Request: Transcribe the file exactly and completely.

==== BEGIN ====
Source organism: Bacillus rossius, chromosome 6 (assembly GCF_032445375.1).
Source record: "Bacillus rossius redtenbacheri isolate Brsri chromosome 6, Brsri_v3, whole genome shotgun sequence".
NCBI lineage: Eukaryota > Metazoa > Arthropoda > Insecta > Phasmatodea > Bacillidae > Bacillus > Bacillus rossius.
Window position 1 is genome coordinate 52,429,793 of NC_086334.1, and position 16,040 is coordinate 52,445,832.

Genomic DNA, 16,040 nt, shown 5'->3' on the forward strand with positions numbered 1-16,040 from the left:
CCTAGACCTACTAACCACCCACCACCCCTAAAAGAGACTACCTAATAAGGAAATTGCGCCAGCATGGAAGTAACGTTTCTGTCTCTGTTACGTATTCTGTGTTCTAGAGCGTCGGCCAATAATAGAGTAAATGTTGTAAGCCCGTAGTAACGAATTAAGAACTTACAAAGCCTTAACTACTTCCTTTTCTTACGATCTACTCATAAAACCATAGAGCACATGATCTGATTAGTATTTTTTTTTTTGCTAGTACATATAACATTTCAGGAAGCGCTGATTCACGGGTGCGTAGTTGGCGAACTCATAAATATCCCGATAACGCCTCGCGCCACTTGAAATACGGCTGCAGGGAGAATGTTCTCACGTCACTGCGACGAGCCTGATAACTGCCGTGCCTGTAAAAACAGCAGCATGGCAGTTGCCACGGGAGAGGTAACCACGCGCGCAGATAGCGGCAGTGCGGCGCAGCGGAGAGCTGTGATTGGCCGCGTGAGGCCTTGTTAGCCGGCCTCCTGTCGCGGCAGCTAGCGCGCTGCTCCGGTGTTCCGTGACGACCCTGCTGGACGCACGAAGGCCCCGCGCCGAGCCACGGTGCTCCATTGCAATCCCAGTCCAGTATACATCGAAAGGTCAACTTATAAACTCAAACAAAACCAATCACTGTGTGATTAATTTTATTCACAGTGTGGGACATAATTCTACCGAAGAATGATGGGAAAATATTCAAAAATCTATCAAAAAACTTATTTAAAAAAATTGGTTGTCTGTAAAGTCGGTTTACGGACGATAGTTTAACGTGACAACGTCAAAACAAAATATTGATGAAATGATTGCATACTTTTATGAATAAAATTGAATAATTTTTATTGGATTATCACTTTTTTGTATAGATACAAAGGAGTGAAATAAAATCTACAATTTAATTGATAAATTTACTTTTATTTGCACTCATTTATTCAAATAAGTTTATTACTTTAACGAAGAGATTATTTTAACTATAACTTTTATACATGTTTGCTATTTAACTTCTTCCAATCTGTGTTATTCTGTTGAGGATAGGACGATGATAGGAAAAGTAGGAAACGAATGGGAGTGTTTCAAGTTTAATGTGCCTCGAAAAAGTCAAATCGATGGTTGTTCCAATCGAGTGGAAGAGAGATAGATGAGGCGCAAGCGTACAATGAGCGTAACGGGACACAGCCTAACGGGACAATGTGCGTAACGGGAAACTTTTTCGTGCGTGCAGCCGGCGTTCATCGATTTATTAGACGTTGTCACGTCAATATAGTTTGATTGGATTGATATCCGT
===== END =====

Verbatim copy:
Source organism: Bacillus rossius, chromosome 6 (assembly GCF_032445375.1).
Source record: "Bacillus rossius redtenbacheri isolate Brsri chromosome 6, Brsri_v3, whole genome shotgun sequence".
NCBI lineage: Eukaryota > Metazoa > Arthropoda > Insecta > Phasmatodea > Bacillidae > Bacillus > Bacillus rossius.
Window position 1 is genome coordinate 52,429,793 of NC_086334.1, and position 16,040 is coordinate 52,445,832.

Genomic DNA, 16,040 nt, shown 5'->3' on the forward strand with positions numbered 1-16,040 from the left:
CCTAGACCTACTAACCACCCACCACCCCTAAAAGAGACTACCTAATAAGGAAATTGCGCCAGCATGGAAGTAACGTTTCTGTCTCTGTTACGTATTCTGTGTTCTAGAGCGTCGGCCAATAATAGAGTAAATGTTGTAAGCCCGTAGTAACGAATTAAGAACTTACAAAGCCTTAACTACTTCCTTTTCTTACGATCTACTCATAAAACCATAGAGCACATGATCTGATTAGTATTTTTTTTTTTGCTAGTACATATAACATTTCAGGAAGCGCTGATTCACGGGTGCGTAGTTGGCGAACTCATAAATATCCCGATAACGCCTCGCGCCACTTGAAATACGGCTGCAGGGAGAATGTTCTCACGTCACTGCGACGAGCCTGATAACTGCCGTGCCTGTAAAAACAGCAGCATGGCAGTTGCCACGGGAGAGGTAACCACGCGCGCAGATAGCGGCAGTGCGGCGCAGCGGAGAGCTGTGATTGGCCGCGTGAGGCCTTGTTAGCCGGCCTCCTGTCGCGGCAGCTAGCGCGCTGCTCCGGTGTTCCGTGACGACCCTGCTGGACGCACGAAGGCCCCGCGCCGAGCCACGGTGCTCCATTGCAATCCCAGTCCAGTATACATCGAAAGGTCAACTTATAAACTCAAACAAAACCAATCACTGTGTGATTAATTTTATTCACAGTGTGGGACATAATTCTACCGAAGAATGATGGGAAAATATTCAAAAATCTATCAAAAAACTTATTTAAAAAAATTGGTTGTCTGTAAAGTCGGTTTACGGACGATAGTTTAACGTGACAACGTCAAAACAAAATATTGATGAAATGATTGCATACTTTTATGAATAAAATTGAATAATTTTTATTGGATTATCACTTTTTTGTATAGATACAAAGGAGTGAAATAAAATCTACAATTTAATTGATAAATTTACTTTTATTTGCACTCATTTATTCAAATAAGTTTATTACTTTAACGAAGAGATTATTTTAACTATAACTTTTATACATGTTTGCTATTTAACTTCTTCCAATCTGTGTTATTCTGTTGAGGATAGGACGATGATAGGAAAAGTAGGAAACGAATGGGAGTGTTTCAAGTTTAATGTGCCTCGAAAAAGTCAAATCGATGGTTGTTCCAATCGAGTGGAAGAGAGATAGATGAGGCGCAAGCGTACAATGAGCGTAACGGGACACAGCCTAACGGGACAATGTGCGTAACGGGAAACTTTTTCGTGCGTGCAGCCGGCGTTCATCGATTTATTAGACGTTGTCACGTCAATATAGTTTGATTGGATTGATATCCGT